Animal Bodies, a new website I am working on, draws inspiration from the epilogue of my dissertation, Strange and Unstable Bodies: Shifting Materialities in Early American Natural History Networks.
The website examines the re-creation and digitization of animal bodies in three websites: Crappy Taxidermy, In Pieces, and What is Missing? Digitized animal bodies circulate freely and are capable of being viewed by anyone with an Internet connection; physical decay and decomposition no longer pose a threat to the animal body, now preserved as a digital presence. Yet digitized animal bodies also separates humans from flesh-and-blood animals, a separation with both positive and negative implications. With our focus on digitized animals, we can potentially leave real animals alone and undisturbed, but we can also find ourselves caring less and less about the real animals and their fate. After all, the digitized animals are far easier to control, contain, and manipulate than real animals; they do not die, escape, or resist us.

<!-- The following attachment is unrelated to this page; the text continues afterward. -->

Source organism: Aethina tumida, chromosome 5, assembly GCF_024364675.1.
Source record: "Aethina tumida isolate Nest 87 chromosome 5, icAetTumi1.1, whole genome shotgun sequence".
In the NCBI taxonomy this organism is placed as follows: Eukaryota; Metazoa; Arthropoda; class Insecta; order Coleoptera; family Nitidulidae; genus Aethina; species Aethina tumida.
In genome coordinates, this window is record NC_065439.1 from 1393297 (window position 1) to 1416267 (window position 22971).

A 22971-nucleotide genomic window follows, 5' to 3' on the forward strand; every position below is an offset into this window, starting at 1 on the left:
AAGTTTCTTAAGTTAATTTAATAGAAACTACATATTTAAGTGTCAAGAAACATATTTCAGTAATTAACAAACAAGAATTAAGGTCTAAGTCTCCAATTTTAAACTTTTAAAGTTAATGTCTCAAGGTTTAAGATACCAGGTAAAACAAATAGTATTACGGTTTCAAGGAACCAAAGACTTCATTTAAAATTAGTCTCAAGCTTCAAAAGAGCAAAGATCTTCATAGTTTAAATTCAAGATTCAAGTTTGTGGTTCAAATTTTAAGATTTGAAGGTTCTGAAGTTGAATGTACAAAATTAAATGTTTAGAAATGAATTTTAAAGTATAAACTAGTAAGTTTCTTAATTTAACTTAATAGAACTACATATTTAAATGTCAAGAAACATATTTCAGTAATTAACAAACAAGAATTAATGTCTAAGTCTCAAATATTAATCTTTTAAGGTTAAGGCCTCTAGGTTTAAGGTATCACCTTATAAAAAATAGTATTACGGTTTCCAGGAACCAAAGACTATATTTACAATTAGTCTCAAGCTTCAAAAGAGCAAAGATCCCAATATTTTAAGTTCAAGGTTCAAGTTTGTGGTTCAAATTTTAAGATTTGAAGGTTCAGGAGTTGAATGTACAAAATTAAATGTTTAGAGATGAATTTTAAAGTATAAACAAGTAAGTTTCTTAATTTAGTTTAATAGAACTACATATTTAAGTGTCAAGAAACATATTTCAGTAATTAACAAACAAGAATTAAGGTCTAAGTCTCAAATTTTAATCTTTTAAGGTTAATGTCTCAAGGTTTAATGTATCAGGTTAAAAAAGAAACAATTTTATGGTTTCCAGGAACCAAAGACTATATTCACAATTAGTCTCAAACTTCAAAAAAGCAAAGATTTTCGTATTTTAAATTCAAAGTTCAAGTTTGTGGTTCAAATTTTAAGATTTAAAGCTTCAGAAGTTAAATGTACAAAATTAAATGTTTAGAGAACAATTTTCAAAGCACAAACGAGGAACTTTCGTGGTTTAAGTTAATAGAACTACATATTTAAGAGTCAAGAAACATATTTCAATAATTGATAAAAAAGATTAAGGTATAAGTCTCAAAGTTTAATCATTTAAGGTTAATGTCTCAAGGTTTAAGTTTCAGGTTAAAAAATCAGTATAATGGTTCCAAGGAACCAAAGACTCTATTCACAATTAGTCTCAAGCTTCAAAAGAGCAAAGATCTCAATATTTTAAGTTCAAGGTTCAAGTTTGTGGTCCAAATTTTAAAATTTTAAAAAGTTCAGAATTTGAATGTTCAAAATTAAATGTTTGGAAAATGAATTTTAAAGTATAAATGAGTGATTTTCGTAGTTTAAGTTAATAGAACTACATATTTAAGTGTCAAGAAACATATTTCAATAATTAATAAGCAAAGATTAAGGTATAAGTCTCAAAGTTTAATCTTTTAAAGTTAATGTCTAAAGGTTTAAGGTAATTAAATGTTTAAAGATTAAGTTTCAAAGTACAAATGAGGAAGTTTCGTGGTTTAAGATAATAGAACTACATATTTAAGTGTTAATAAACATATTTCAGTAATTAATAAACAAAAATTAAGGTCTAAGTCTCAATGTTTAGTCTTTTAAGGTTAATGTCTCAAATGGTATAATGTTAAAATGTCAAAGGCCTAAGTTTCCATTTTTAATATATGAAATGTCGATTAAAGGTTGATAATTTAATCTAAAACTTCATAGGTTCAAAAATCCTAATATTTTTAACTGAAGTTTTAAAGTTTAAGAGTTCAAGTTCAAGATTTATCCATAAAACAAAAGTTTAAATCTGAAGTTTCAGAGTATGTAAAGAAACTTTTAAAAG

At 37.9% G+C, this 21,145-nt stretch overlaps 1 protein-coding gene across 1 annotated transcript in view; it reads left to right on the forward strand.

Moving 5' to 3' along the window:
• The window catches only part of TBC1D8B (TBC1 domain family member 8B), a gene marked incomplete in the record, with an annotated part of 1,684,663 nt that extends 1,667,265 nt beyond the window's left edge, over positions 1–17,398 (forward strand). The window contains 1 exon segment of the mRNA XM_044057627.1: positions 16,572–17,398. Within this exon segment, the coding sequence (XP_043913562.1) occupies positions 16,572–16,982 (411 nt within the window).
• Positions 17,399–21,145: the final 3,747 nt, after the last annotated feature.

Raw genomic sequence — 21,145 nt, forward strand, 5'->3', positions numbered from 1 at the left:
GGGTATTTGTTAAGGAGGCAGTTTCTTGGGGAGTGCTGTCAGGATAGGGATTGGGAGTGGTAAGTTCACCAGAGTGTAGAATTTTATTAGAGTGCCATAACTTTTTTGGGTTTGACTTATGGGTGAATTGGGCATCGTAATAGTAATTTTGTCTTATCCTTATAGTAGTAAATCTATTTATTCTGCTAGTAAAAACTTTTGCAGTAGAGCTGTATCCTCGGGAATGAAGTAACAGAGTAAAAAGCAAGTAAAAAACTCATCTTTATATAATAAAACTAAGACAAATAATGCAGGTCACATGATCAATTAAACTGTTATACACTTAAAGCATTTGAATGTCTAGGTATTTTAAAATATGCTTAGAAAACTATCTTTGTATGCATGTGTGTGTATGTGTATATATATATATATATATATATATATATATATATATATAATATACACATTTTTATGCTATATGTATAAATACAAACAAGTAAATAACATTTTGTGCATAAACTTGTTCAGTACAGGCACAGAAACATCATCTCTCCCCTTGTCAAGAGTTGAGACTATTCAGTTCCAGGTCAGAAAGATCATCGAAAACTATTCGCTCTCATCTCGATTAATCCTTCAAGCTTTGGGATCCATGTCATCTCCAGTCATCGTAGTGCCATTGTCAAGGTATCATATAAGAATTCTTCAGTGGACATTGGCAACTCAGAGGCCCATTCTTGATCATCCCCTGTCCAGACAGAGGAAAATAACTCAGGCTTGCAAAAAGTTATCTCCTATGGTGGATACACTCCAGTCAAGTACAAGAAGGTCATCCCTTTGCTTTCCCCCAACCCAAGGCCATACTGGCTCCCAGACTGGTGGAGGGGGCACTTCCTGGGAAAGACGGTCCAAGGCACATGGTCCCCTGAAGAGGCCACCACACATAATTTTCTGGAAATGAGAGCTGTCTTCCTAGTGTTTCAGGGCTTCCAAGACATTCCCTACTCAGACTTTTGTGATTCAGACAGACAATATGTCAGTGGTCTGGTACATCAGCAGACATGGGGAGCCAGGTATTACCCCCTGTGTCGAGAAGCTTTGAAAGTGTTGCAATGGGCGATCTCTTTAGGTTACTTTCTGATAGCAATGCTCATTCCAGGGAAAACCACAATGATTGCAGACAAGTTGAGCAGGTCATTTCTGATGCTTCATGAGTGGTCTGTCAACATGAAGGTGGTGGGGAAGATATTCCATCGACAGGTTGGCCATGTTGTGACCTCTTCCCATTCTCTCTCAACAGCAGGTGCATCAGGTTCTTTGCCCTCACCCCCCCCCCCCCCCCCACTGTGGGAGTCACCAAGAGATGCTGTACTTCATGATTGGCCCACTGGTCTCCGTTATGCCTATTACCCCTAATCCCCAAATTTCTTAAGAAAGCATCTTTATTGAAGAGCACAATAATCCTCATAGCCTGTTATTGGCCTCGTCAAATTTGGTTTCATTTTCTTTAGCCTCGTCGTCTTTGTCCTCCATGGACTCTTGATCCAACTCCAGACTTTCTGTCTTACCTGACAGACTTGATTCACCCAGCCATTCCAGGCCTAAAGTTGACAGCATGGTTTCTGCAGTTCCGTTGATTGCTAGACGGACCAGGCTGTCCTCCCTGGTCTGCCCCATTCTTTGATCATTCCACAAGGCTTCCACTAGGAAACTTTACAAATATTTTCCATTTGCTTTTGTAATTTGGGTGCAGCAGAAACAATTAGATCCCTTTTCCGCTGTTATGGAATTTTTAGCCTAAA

Drawing on animal studies and media theory, I argue that the digital presence of the animal bodies in these websites is in many ways more vital than the original materiality of flesh-and-blood animal bodies out in the natural world, traveling farther, faster, and more reliably that flesh-and-blood animal specimens. Crappy Taxidermy emphasizes the distanced viewing of the taxidermied animal body; the website’s animal bodies have been photographed and digitized, further removing them from their original embodiment as living creatures. In addition to humorous sites like Crappy Taxidermy, digitized animal bodies shape more serious-minded projects such as In Pieces and What is Missing? in which digitized animal bodies connect people and raise awareness about species and habitat loss.